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LAY OF THE LAST MINSTREL. CANTO SIXTH.
Breathes there the man, with soul so dead,
This is my own, my native land!
From wandering on a foreign strand!
High though his titles, proud his name,
O Caledonia! stern and wild,
Not scorned like me! to Branksome Hall
But now, for every merry mate,
Rose the portcullis' iron grate;
They sound the pipe, they strike the string,
They dance, they revel, and they sing,
Till the rude turrets shake and ring.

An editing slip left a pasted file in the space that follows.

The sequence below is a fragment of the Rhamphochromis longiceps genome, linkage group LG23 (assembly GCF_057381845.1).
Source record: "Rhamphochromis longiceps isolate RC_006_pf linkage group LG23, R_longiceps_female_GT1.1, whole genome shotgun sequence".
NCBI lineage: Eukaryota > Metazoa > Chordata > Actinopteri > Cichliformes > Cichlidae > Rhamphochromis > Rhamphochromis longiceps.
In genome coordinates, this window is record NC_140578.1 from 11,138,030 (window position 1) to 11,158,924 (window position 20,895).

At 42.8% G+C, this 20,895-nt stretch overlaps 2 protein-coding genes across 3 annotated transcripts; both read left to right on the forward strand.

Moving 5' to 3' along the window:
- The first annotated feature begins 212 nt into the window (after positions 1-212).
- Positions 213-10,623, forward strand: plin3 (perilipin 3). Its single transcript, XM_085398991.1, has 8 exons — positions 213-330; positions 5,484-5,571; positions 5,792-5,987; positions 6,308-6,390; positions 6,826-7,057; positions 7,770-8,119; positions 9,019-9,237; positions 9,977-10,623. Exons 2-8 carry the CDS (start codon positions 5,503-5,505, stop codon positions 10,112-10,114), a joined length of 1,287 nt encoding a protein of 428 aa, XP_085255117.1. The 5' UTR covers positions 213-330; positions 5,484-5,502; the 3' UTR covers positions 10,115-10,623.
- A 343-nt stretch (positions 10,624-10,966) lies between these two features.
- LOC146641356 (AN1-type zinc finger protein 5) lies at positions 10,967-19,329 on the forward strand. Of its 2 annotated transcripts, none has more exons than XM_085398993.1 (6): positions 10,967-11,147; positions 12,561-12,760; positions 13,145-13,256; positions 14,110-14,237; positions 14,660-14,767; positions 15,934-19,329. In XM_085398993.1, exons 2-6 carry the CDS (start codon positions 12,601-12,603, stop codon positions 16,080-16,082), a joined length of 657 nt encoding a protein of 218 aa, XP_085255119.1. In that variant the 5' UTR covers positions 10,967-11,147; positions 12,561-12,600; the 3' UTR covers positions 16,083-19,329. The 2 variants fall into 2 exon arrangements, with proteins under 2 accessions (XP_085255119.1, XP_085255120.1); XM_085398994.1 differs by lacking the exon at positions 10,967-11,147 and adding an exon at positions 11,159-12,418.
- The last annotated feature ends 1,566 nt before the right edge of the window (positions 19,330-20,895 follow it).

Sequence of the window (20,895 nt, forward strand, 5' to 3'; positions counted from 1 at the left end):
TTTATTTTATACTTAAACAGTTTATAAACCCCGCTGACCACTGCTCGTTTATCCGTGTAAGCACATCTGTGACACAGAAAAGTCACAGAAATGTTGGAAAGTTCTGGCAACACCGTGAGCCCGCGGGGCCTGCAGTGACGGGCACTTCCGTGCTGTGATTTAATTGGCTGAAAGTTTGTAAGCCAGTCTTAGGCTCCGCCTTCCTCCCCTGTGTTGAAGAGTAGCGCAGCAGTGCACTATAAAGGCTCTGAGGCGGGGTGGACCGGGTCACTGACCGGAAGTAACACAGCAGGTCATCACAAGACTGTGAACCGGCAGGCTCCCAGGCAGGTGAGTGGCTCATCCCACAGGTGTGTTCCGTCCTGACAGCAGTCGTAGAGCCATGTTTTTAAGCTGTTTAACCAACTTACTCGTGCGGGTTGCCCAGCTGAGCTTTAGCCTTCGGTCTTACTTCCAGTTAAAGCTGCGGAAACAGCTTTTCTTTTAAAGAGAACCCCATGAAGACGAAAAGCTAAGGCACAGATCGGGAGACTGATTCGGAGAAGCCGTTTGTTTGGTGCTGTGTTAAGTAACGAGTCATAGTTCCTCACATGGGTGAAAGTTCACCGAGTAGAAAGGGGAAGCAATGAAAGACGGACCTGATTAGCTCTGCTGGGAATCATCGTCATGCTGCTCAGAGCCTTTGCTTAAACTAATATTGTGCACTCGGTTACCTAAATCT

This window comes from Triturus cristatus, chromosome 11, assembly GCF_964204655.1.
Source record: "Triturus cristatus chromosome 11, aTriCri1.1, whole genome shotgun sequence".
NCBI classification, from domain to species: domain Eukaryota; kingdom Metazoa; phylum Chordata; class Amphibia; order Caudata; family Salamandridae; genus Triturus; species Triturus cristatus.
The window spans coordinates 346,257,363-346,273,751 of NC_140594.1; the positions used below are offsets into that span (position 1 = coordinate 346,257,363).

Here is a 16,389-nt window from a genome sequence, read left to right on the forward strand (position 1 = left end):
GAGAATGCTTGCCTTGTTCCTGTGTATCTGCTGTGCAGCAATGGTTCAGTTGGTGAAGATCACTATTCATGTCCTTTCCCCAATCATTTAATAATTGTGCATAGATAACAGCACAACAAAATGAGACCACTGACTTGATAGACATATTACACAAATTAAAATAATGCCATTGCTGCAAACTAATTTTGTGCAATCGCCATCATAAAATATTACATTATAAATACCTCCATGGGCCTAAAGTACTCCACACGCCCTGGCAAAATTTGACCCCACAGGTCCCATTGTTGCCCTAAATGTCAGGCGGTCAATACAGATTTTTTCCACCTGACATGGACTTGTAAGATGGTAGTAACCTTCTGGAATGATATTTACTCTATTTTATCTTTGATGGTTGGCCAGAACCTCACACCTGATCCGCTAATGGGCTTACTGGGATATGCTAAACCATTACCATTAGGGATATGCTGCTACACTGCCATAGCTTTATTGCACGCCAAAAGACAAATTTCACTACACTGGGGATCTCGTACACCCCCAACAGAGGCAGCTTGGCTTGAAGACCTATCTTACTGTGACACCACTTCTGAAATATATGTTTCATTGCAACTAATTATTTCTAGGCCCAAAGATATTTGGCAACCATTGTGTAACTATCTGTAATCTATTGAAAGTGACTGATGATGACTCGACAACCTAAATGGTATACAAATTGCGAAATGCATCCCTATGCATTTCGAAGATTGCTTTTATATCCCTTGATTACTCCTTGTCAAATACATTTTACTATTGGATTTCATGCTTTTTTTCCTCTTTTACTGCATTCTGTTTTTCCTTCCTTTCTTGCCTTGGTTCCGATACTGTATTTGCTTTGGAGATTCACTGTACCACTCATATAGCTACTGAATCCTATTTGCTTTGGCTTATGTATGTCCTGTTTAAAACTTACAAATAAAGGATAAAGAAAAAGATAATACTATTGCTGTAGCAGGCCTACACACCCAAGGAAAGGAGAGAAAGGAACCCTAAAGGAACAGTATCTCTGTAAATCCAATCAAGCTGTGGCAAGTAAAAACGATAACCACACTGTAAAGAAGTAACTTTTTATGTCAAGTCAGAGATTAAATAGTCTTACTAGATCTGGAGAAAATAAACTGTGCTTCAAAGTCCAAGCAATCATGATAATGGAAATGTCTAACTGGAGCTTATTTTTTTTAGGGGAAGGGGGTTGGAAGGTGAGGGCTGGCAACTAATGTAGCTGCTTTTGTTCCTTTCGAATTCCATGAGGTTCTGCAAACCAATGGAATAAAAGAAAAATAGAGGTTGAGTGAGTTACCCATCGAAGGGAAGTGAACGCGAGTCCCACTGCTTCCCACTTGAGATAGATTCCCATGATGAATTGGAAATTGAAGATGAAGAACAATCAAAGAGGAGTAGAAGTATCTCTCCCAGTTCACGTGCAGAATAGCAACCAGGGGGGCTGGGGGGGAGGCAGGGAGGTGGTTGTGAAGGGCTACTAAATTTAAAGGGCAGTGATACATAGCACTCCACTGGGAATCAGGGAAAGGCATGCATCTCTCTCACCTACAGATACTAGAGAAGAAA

Me lists not at this tide declare
How mustered in the chapel fair
Both maid and matron, squire and knight;
Me lists not tell of owches rare,
Of mantles green, and braided hair,
And kirtles furred with miniver;
What plumage waved the altar round,
How spurs, and ringing chainlets, sound;
And hard it were for bard to speak
The changeful hue of Margaret's cheek;
That lovely hue which comes and flies.
As awe and shame alternate rise!